Originally published on F*** Magazine
Director: Alex Garland
Cast: Natalie Portman, Jennifer Jason Leigh, Gina Rodriguez, Tuva Novotny, Tessa Thompson, Oscar Isaac
Run Time: 1h 55m
Opens: 12 March 2018 (Netflix)
Rating: M18 (Violence And Disturbing Scenes)
My personal rating:
Adapted from the critically acclaimed novel of the same title and reminiscent of the Alien franchise, Annihilation is writer-director Alex Garland’s second film after his Ex Machina (Oscar nominee for Best Original Screenplay) directorial debut. It’s as visually stunning as his creative twist on the typical AI-gone-rogue story, but a lot more bizarre, complex, and provocative.
The story centres on Lena (Natalie Portman), a cellular biologist and ex-military whose husband, Kane, (Oscar Isaac) suddenly returns after missing for a year while on a mysterious mission. He starts behaving strangely and does not remember anything before the expedition.
When Lena rushes Kane to the hospital after he suffers a seizure, their ambulance is stopped by government agents. The next thing Lena knew is waking up in a ward where she meets psychologist Dr. Ventress (Jennifer Jason Leigh), physicist Josie Radeck (Tessa Thompson), geomorphologist Cass Sheppard (Tuva Novotny), and paramedic Anya Thorensen (Gina Rodriguez).
Our main lead’s new acquaintances fill her in about “The Shimmer”, an expanding field of shimmering rainbow-coloured lights. Everything that goes in never returns – except Kane, which explains why Lena and Kane are brought to Area X, a government base set up in response to this extraterrestrial anomaly that happened when a space object landed some three years ago.
The story will make sense to most audiences up to this point, but as soon as Lena enters The Shimmer with her new-found comrades, Annihilation spirals into a beautiful mess of a story. Very little makes sense from here on out. Nevertheless, the visuals, cinematography, and music score are astounding.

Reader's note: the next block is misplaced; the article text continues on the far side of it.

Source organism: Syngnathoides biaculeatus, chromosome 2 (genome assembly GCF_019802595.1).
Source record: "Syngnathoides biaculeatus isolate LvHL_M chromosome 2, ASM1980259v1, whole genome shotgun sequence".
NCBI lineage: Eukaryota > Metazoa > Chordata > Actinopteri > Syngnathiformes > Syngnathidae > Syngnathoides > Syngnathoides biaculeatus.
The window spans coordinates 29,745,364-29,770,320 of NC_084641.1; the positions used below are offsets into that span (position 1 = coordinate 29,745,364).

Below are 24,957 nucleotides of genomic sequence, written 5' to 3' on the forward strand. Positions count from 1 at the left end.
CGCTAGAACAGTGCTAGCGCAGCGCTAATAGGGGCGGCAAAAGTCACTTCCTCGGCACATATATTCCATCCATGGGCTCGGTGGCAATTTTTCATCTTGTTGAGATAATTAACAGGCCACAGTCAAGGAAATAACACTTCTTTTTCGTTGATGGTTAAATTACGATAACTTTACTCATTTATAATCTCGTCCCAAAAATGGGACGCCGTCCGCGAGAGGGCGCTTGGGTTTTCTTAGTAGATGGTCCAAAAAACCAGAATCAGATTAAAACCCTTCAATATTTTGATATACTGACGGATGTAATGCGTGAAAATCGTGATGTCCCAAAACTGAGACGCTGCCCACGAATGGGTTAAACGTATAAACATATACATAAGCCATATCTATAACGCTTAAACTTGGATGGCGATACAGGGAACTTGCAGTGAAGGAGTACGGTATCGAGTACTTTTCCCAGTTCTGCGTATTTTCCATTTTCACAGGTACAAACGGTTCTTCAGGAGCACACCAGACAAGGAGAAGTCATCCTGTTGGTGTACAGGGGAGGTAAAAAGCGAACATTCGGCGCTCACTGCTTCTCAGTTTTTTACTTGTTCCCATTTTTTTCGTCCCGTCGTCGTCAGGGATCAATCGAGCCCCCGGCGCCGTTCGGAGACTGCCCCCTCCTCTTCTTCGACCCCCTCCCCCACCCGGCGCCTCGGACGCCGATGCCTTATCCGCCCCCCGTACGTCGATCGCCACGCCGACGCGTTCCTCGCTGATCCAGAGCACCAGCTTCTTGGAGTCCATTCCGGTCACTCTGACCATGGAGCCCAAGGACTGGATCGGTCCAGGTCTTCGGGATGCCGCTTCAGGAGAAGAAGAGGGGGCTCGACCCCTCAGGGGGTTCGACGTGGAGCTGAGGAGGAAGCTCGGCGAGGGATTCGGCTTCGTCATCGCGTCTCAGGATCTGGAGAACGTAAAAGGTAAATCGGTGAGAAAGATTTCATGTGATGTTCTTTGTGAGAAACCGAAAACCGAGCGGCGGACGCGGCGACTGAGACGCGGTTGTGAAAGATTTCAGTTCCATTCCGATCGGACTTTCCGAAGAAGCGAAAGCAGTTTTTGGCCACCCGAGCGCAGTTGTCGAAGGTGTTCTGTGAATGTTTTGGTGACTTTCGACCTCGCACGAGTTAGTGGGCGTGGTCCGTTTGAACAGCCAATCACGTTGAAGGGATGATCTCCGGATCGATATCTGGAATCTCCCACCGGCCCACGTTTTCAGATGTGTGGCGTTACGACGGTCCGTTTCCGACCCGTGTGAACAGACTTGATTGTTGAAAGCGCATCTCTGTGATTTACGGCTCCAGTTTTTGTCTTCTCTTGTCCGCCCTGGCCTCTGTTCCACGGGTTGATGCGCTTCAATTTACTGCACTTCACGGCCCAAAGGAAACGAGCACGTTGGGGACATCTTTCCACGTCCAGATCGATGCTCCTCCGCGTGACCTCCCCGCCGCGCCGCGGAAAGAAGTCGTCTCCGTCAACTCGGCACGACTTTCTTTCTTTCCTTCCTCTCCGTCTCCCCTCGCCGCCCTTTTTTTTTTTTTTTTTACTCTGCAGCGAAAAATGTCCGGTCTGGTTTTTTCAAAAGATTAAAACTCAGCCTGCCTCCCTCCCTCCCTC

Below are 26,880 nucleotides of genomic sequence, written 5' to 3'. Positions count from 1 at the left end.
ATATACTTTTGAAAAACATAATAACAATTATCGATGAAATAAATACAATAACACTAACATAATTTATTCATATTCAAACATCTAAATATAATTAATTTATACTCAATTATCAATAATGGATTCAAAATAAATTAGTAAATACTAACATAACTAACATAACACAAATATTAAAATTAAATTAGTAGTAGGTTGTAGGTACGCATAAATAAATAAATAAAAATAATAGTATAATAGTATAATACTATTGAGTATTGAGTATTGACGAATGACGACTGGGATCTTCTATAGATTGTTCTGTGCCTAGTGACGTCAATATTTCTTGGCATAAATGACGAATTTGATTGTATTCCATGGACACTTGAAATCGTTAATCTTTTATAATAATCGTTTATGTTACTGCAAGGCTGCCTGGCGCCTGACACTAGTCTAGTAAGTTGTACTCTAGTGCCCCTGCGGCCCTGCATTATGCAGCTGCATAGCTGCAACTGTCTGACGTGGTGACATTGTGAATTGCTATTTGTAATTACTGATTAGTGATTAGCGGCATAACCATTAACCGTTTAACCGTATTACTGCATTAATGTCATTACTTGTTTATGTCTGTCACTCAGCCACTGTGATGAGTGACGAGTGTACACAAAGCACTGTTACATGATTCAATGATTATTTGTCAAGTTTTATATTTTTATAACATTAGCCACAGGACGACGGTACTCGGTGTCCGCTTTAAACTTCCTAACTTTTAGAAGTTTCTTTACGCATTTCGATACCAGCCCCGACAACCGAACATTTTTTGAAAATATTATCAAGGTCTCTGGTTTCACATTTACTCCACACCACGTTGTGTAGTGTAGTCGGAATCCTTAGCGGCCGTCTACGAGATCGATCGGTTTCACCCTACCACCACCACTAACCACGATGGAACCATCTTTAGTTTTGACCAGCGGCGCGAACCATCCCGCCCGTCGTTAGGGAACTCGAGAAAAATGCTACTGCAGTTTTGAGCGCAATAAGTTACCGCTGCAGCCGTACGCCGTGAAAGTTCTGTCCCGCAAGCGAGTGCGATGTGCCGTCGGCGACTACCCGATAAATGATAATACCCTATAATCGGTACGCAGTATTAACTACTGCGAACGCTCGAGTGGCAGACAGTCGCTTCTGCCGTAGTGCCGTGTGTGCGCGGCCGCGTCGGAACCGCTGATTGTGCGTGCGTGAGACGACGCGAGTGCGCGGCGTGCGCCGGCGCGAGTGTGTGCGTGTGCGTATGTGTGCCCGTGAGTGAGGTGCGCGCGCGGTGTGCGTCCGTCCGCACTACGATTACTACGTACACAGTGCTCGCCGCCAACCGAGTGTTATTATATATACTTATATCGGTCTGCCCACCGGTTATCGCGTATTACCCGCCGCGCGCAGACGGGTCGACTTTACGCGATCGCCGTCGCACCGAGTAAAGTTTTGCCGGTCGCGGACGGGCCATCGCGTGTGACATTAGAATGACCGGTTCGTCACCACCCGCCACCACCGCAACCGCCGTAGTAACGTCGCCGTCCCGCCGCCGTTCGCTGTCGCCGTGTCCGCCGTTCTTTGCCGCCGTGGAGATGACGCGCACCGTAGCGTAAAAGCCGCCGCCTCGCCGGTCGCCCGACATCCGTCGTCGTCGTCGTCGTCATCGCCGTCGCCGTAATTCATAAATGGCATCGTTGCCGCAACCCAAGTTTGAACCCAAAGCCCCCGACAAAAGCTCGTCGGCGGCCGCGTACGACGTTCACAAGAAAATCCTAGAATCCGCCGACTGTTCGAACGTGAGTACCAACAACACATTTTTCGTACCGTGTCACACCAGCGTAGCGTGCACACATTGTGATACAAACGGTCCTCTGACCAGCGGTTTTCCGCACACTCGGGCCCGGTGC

The performances, though, are nothing short of spectacular, especially Portman, Rodriguez, and Leigh. All three are chilling in their expressions of the deepest fears of each character.
Another point worth mentioning is the storytelling, a masterful weaving of flashbacks and the present in the film. Beneath the sci-fi and suspense are the boldness, novelty, and a deeply thought-provoking narrative we haven’t seen in a long time. Quite expected from Garland, nonetheless.
It’s funny how Lena talks about change and newness in a particular scene to a hazmat-suited scientist (Benedict Wong), her audience outside of the quarantine chamber, and the audience of the camera footage… To those who are unaware, Paramount Pictures sold all foreign film rights of Annihilation to Netflix.
Annihilation is exactly the kind of film that challenges the status quo of superhero franchises dominating the box office, but sadly, it’d only be available on our personal screens. Unmistakably, though, people will be debating about what Annihilation is really about for quite some time.
Summary: A bizarre, complex, and provocative alien film that is more visually stunning than gory and violent as others before it, Annihilation explores deeper and darker themes than just our natural responses to otherness.